6} An eight-day jury trial was held. Howell called
six witnesses: a former coworker, an industrial hygienist, an
occupational medicine physician, Howell's treating
physician, Howell's wife, and Howell himself. Conrail
called no witnesses at trial. At the conclusion of the trial,
Conrail moved for a mistrial. The trial court denied this
motion. The jury returned a verdict in favor of Howell,
finding that Conrail was 60 percent responsible for
Howell's cancer and Howell was 40 percent responsible.
The jury awarded Howell damages in the amount of $4, 508,
488.40. The trial court reduced the award to $2, 705, 093.04
due to Howell's comparative fault. By stipulation and
upon Conrail's motion for remittitur, the verdict was
amended to $2, 334, 139.81.
7} Conrail appeals, presenting the following
assignments of error for our review:
I. The trial court erred in denying the motion for a
directed verdict made by Conrail, because the evidence that
any accidental exposure to asbestos or other toxic
substance was a factual cause of the lung cancer of
plaintiff-appellee Howell, a lifelong smoker, was
insufficient as a matter of law.
II. The trial court erred in precluding Conrail from
calling a former employee, Gary Blum, who would have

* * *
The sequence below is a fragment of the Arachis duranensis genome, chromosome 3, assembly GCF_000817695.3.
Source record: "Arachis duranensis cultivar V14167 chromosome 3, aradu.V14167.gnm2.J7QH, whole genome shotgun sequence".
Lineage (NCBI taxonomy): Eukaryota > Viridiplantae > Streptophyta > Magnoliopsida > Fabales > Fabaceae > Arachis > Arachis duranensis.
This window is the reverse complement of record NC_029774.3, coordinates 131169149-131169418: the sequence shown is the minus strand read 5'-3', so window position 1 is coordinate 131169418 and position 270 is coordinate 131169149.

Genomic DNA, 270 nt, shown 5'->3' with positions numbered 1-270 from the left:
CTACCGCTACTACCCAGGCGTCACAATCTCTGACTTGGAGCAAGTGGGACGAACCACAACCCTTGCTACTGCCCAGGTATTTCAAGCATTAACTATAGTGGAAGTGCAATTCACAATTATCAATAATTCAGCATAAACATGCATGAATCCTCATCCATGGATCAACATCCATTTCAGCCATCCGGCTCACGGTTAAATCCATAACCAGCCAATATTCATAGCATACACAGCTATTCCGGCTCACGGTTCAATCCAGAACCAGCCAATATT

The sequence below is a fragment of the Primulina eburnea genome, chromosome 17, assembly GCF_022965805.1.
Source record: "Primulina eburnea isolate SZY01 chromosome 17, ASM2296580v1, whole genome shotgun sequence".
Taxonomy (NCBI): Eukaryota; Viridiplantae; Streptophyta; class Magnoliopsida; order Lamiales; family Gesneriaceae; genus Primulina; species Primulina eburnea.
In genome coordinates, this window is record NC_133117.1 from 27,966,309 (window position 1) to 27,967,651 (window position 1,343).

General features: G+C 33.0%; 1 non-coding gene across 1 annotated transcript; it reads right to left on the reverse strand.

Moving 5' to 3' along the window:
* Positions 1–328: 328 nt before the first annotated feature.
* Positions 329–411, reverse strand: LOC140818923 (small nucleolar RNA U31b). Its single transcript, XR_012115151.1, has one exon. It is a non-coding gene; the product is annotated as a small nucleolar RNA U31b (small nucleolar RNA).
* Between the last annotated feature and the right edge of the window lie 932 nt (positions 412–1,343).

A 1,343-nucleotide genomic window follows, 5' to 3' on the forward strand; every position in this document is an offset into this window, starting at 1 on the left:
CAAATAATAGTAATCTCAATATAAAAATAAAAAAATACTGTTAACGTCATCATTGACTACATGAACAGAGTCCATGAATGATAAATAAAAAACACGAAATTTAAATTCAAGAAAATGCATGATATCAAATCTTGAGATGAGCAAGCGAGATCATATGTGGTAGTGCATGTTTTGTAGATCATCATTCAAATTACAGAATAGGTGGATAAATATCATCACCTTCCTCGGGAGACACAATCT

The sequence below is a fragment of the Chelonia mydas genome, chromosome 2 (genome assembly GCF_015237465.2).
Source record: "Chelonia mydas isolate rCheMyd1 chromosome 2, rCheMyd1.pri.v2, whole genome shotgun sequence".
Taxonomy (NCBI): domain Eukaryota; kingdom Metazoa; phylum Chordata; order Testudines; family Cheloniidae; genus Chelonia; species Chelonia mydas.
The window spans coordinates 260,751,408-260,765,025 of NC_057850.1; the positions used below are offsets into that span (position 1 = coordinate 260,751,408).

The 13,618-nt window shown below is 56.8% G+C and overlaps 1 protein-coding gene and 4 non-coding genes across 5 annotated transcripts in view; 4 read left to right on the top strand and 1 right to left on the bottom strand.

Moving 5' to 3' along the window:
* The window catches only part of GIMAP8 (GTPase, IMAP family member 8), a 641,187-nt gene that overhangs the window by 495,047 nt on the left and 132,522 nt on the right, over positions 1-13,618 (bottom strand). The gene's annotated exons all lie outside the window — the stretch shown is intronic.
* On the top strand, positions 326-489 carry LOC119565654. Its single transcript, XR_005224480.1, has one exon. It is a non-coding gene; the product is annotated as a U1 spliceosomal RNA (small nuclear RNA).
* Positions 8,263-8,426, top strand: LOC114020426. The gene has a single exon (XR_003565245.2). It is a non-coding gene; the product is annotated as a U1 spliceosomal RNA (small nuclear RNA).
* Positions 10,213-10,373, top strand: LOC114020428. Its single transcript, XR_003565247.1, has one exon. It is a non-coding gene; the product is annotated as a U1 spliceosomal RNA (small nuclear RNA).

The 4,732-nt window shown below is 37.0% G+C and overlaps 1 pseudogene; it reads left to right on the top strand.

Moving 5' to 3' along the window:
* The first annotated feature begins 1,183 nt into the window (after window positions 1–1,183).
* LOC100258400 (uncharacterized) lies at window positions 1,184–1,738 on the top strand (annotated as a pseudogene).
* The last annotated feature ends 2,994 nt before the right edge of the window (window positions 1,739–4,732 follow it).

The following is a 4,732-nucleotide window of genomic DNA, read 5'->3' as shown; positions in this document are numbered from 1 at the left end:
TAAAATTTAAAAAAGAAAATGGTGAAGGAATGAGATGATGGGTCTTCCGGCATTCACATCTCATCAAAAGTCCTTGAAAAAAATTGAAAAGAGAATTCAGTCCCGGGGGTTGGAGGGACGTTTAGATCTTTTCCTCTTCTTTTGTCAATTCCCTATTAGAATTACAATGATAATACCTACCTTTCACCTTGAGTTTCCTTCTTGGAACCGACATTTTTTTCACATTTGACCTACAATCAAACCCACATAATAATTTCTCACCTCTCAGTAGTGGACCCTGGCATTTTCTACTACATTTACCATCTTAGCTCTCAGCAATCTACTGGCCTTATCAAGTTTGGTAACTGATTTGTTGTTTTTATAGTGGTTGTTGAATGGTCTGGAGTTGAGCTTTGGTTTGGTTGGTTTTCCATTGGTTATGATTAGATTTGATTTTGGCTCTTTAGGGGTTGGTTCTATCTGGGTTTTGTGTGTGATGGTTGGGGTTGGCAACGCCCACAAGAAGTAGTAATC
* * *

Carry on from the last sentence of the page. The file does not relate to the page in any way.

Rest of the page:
testified that Howell spent little time working around
III. The trial court erred in permitting Howell to offer
irrelevant and inflammatory evidence of asbestos-related
violations of regulations issued by the Occupational Safety
and Health Administration ("OSHA") at a Conrail
facility in Delaware, where Howell never worked.
IV. The trial court erred in permitted Robert Exten,
Howell's treating physician and a witness who had no
training or experience in the subject, to offer an expert
opinion that Howell's lung cancer was caused by
exposure to asbestos, silica, and diesel exhaust.
V. The trial court erred in failing to prevent or remedy
Howell's counsel's arguments during rebuttal
summation that Conrail had not called any witnesses and
that its lawyers were not telling the truth and should not
VI. Conrail is entitled to a new trial because of the
cumulative effect of the foregoing trial errors.
8} In its first assignment of error, Conrail asserts
that the trial court erred in denying its motion for a
directed verdict because there was insufficient evidence that
Howell's exposure to asbestos was a factual cause of his
lung cancer. Specifically, Conrail argues that Howell offered
no evidence that any employment-related exposure to asbestos,
silica, or diesel exhaust was a necessary or sufficient cause
of his lung cancer. Instead, Howell presented evidence that
this exposure contributed to his lung cancer and interacted
synergistically with his smoking to cause his lung cancer.
9} In the alternative to the argument in its first
assignment of error, Conrail argues that the trial court made
four critical errors - presented as his second, third,
fourth, and fifth assignments of error - that, alone and in
combination, deprived it of a fair trial.
Motion for a ...